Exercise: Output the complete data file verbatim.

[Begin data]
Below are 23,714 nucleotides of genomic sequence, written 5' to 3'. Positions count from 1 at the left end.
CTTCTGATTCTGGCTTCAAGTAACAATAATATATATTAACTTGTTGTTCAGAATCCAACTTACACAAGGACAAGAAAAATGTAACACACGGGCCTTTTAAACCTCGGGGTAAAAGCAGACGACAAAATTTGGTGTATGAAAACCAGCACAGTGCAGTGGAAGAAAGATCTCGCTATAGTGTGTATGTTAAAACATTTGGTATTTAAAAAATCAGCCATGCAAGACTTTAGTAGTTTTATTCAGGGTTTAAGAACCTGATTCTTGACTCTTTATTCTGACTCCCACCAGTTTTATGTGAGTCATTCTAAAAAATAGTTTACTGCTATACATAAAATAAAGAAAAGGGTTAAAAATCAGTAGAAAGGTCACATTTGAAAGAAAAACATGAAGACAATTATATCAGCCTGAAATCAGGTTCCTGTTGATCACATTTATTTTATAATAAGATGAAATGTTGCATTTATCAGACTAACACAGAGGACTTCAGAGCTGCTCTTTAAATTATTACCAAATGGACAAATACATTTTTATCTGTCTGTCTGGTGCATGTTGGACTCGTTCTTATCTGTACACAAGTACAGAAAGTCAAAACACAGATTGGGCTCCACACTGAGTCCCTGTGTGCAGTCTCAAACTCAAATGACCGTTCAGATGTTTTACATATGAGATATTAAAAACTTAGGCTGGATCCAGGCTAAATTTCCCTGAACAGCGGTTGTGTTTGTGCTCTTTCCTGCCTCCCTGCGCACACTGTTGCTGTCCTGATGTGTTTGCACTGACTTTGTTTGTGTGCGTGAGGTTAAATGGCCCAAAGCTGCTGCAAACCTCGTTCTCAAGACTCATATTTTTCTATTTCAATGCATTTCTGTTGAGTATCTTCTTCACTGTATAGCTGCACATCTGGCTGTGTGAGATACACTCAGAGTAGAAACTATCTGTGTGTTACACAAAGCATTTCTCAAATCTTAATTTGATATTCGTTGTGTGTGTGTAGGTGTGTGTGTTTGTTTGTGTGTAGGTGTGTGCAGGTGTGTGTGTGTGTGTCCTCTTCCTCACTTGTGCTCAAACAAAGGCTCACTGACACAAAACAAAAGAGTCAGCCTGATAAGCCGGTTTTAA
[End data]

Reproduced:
Below are 23,714 nucleotides of genomic sequence, written 5' to 3'. Positions count from 1 at the left end.
CTTCTGATTCTGGCTTCAAGTAACAATAATATATATTAACTTGTTGTTCAGAATCCAACTTACACAAGGACAAGAAAAATGTAACACACGGGCCTTTTAAACCTCGGGGTAAAAGCAGACGACAAAATTTGGTGTATGAAAACCAGCACAGTGCAGTGGAAGAAAGATCTCGCTATAGTGTGTATGTTAAAACATTTGGTATTTAAAAAATCAGCCATGCAAGACTTTAGTAGTTTTATTCAGGGTTTAAGAACCTGATTCTTGACTCTTTATTCTGACTCCCACCAGTTTTATGTGAGTCATTCTAAAAAATAGTTTACTGCTATACATAAAATAAAGAAAAGGGTTAAAAATCAGTAGAAAGGTCACATTTGAAAGAAAAACATGAAGACAATTATATCAGCCTGAAATCAGGTTCCTGTTGATCACATTTATTTTATAATAAGATGAAATGTTGCATTTATCAGACTAACACAGAGGACTTCAGAGCTGCTCTTTAAATTATTACCAAATGGACAAATACATTTTTATCTGTCTGTCTGGTGCATGTTGGACTCGTTCTTATCTGTACACAAGTACAGAAAGTCAAAACACAGATTGGGCTCCACACTGAGTCCCTGTGTGCAGTCTCAAACTCAAATGACCGTTCAGATGTTTTACATATGAGATATTAAAAACTTAGGCTGGATCCAGGCTAAATTTCCCTGAACAGCGGTTGTGTTTGTGCTCTTTCCTGCCTCCCTGCGCACACTGTTGCTGTCCTGATGTGTTTGCACTGACTTTGTTTGTGTGCGTGAGGTTAAATGGCCCAAAGCTGCTGCAAACCTCGTTCTCAAGACTCATATTTTTCTATTTCAATGCATTTCTGTTGAGTATCTTCTTCACTGTATAGCTGCACATCTGGCTGTGTGAGATACACTCAGAGTAGAAACTATCTGTGTGTTACACAAAGCATTTCTCAAATCTTAATTTGATATTCGTTGTGTGTGTGTAGGTGTGTGTGTTTGTTTGTGTGTAGGTGTGTGCAGGTGTGTGTGTGTGTGTCCTCTTCCTCACTTGTGCTCAAACAAAGGCTCACTGACACAAAACAAAAGAGTCAGCCTGATAAGCCGGTTTTAA